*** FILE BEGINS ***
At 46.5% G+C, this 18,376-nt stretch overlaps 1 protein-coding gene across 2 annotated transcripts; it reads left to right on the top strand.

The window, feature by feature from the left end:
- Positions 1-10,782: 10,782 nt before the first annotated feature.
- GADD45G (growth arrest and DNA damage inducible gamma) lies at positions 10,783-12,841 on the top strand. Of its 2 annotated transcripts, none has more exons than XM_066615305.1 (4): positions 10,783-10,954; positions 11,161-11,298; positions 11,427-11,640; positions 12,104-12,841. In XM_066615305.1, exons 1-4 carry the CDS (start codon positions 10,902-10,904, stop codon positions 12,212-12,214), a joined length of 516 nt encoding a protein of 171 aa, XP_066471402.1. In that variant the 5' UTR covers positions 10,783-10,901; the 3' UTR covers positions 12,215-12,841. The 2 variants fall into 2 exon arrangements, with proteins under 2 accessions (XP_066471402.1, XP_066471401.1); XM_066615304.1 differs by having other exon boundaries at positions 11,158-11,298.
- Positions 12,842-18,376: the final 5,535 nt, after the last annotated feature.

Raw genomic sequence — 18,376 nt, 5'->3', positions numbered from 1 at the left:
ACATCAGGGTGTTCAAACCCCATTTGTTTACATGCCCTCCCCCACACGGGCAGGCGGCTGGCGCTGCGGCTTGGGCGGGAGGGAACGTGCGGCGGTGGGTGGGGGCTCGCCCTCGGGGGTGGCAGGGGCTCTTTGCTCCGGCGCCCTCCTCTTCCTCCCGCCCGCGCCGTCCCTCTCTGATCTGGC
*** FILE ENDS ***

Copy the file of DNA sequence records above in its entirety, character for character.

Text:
At 46.5% G+C, this 18,376-nt stretch overlaps 1 protein-coding gene across 2 annotated transcripts; it reads left to right on the top strand.

The window, feature by feature from the left end:
- Positions 1-10,782: 10,782 nt before the first annotated feature.
- GADD45G (growth arrest and DNA damage inducible gamma) lies at positions 10,783-12,841 on the top strand. Of its 2 annotated transcripts, none has more exons than XM_066615305.1 (4): positions 10,783-10,954; positions 11,161-11,298; positions 11,427-11,640; positions 12,104-12,841. In XM_066615305.1, exons 1-4 carry the CDS (start codon positions 10,902-10,904, stop codon positions 12,212-12,214), a joined length of 516 nt encoding a protein of 171 aa, XP_066471402.1. In that variant the 5' UTR covers positions 10,783-10,901; the 3' UTR covers positions 12,215-12,841. The 2 variants fall into 2 exon arrangements, with proteins under 2 accessions (XP_066471402.1, XP_066471401.1); XM_066615304.1 differs by having other exon boundaries at positions 11,158-11,298.
- Positions 12,842-18,376: the final 5,535 nt, after the last annotated feature.

Raw genomic sequence — 18,376 nt, 5'->3', positions numbered from 1 at the left:
ACATCAGGGTGTTCAAACCCCATTTGTTTACATGCCCTCCCCCACACGGGCAGGCGGCTGGCGCTGCGGCTTGGGCGGGAGGGAACGTGCGGCGGTGGGTGGGGGCTCGCCCTCGGGGGTGGCAGGGGCTCTTTGCTCCGGCGCCCTCCTCTTCCTCCCGCCCGCGCCGTCCCTCTCTGATCTGGC